New Look: Unfolding Neurons 3.0

Time for a change around here.  A change that’s actually been in the works for quite a while.  I started working on a new theme for Unfolding Neurons at the beginning of 2008 but got sidetracked by changes in my life and never could get back to working on the theme I was developing (realized I didn’t like it anyway).  Part of the prep for the new look involved restructuring my blog and doing a major decompress of all my categories.  I eliminated over 40 categories I was using and decided I would use categories for the major themes in my blog and tags for all the other ways of describing what I write.

When I saw what was coming through the pipes with WordPress 2.7 I decided that rather than developing a theme from scratch, I’d take a look at what other good themes are out there and modify one to suit my needs.  That’s when I came across the excellent “Hybrid” theme framework by Justin Tadlock which he developed with WordPress 2.7 in mind.  What I like about Hybrid is that it is a framework that you can build child themes off of and if Justin updates Hybrid I can switch in the update without having to worry about the custom changes I’ve made for my site.  Unfolding Neurons 3.0 is actually built off of a child theme for Hybrid that Justin created called “Old School“.

I’ve still got more ideas for how I want to display posts around here but at least I’ve got the basics down.  Some of those ideas include styling  posts in certain categories a certain way and emphasizing “Asides” differently than other posts.  I also want to remove the Organize Series posts from the main loop on the front page and maybe move them to the sidebar.  But that might not be such a big problem if I can start posting more frequently here…which is something that I hope to do now that my blog has a fresh new look 🙂  If you are a reader of Unfolding Neurons (or just a lurker for Organize Series stuff) – let me know in the comments what you think of the new look!

Launch of vohzimbabwe.com

This entry is part 27 of 27 in the series Zimbabwe 2007 Project

vohzimbabwe.com screenshotAs part of the team of men who went to Zimbabwe in June – I was amazed by the work being done to make a difference in the country of Zimbabwe by the Village of Hope and their work with children. One of the things that I discovered in working with them is that they don’t have a website to promote what they are doing and provide an information/communication portal for their current and potential supporters. I decided to donate my services to design and host the website because I believe so strongly in the work the Village of Hope is doing.

So without further ado, I’m announcing the launch of the brand new website for the Village of Hope in Zimbabwe (vohzimbabwe.com).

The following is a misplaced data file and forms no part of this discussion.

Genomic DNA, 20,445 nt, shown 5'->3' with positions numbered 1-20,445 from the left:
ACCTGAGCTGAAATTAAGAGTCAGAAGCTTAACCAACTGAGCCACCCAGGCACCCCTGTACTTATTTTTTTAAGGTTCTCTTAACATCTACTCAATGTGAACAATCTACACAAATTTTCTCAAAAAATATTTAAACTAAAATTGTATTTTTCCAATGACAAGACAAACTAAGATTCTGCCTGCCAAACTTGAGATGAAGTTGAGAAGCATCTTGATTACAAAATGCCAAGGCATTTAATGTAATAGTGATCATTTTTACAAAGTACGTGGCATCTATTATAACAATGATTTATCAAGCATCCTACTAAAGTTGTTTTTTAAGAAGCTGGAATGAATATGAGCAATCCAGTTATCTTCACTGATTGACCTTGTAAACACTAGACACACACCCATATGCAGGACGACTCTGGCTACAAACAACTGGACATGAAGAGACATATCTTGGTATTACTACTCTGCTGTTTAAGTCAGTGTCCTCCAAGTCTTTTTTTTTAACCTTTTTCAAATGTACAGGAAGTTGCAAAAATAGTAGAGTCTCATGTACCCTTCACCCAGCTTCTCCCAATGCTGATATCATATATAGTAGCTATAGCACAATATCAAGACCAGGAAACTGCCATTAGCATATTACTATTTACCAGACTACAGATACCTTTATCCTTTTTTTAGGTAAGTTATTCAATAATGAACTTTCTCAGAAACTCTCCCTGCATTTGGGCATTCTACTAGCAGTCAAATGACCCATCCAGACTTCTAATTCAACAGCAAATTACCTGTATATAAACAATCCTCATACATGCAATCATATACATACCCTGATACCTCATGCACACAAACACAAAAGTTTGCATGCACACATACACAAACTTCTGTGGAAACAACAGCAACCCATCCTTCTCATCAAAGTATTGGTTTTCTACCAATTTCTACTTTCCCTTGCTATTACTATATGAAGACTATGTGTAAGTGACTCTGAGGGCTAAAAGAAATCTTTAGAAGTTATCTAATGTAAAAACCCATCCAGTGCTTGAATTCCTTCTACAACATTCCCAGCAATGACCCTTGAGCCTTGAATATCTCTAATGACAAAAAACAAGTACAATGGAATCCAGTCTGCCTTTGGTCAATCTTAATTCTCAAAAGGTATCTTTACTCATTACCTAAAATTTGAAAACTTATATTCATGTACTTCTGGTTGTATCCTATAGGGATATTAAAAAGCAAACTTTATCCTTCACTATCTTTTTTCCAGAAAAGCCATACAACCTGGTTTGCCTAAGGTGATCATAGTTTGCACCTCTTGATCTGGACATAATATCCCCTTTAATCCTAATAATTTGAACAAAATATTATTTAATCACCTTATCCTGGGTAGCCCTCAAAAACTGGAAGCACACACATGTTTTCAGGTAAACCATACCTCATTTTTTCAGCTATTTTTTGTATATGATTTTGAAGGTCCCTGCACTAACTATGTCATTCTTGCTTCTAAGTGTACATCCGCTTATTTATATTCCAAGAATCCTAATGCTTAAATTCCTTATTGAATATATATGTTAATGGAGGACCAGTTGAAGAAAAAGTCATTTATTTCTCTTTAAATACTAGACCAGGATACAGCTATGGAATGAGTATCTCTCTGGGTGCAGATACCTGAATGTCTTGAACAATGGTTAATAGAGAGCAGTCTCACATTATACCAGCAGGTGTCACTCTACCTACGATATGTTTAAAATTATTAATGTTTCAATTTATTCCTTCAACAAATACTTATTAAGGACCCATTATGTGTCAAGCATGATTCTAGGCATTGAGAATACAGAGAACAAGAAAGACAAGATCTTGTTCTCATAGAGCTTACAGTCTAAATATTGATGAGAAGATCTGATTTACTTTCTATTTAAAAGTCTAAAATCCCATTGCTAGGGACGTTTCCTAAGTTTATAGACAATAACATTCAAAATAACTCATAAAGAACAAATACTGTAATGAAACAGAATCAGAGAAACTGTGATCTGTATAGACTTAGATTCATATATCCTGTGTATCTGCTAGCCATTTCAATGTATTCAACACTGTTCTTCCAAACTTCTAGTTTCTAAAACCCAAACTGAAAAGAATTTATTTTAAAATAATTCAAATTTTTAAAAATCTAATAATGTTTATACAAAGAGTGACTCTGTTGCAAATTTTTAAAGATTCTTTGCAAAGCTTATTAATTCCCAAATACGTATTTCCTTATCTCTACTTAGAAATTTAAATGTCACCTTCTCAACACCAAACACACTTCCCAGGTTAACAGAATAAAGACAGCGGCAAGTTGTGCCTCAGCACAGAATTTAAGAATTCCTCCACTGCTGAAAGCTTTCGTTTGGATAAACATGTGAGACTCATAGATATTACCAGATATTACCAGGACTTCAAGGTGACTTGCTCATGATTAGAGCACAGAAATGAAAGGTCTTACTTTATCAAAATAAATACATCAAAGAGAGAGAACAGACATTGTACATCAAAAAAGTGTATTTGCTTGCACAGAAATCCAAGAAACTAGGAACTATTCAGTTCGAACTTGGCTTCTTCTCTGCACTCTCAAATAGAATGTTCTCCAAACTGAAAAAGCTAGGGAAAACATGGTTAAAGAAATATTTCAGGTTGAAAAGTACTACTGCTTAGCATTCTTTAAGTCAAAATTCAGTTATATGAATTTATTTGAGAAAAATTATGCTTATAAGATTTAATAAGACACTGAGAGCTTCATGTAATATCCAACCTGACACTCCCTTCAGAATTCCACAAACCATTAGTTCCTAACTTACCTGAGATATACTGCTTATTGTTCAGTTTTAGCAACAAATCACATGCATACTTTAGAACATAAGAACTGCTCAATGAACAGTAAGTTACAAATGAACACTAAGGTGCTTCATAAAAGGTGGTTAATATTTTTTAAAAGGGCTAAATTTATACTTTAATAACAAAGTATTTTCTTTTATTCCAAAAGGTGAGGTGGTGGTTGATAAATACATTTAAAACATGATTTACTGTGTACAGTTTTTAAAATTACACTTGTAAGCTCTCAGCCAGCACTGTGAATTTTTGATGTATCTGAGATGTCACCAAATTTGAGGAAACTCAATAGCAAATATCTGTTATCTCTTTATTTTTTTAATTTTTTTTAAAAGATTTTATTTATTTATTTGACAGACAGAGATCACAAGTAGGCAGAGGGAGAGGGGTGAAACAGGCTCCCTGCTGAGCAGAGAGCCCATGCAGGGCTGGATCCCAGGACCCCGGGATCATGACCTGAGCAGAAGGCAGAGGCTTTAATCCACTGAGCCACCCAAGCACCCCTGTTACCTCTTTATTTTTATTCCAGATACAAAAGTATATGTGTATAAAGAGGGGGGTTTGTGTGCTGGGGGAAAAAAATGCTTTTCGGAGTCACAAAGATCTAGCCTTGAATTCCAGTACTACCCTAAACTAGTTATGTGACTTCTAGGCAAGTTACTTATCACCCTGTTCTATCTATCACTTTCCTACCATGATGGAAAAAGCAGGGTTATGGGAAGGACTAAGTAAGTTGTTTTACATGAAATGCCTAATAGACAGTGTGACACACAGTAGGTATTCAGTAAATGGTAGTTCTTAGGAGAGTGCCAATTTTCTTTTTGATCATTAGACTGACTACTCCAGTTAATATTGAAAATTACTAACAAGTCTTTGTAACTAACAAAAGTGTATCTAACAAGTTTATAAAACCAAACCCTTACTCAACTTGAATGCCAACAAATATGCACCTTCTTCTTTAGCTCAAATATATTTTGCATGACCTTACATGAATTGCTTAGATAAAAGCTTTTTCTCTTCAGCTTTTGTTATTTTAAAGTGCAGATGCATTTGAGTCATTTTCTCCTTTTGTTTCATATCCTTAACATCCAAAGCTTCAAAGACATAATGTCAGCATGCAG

Coincidently, that is why there’s been some inactivity on this blog lately (and also why development of the Organize Series Plugin has been stalled)…

When Surface Acquaintaince Becomes Practical Knowledge

In my pursuit to become more literate in the web-development world I recently made a few purchases of technology books that I hope will accelerate my understanding of things like Ajax, DOM, Json, JavaScript, Java…etc. I know that there is a wealth of material available for free on the internets but there’s just something about a good book that makes learning so much easier. Key word there is good!

A good book I’ve just finished reading (and written a review on) is “Head Rush Ajax“by Brett McLaughlin. Thanks to the freaky layout and writing style (it’s definitely not your typical technical resource!) this was a book that I quickly worked through and at least now I have a firmer grasp of concepts that were just acquaintances before.

For instance, I now know:

  • AJAX – isn’t a new language. It is simply a “method” of coding (using existing languages – JavaScript primarily) to enable visitors of a web-page interact with a page without having to reload it. Of course, I already knew of AJAXian goodness from using all the various web-apps that apply it – but it’s neat to know that it’s really not that hard to work with – it certainly isn’t as intimidating as I thought it would be.
  • DOM – Wow! What was I missing! I had no idea there was such hidden power in the browser and that so much could be manipulated by accessing the DOM tree 🙂 Of course to seasoned developers the DOM is nothing new – but it was one of those terms I saw referenced and mentioned but never realized it’s application. Understanding DOM is one of those knowledge bits that kind of pieces the puzzle together for so many code snippets that didn’t make sense to me before. Now when I read a bit of Java-script I’ll know what document.getElementByID("gotcha") means. To any neophyte web-monkey’s reading this…learn DOM!
  • XML – Okay I knew a little bit of XML before reading this book but the book helped me understand the far-reaching applications of XML that I didn’t know of before.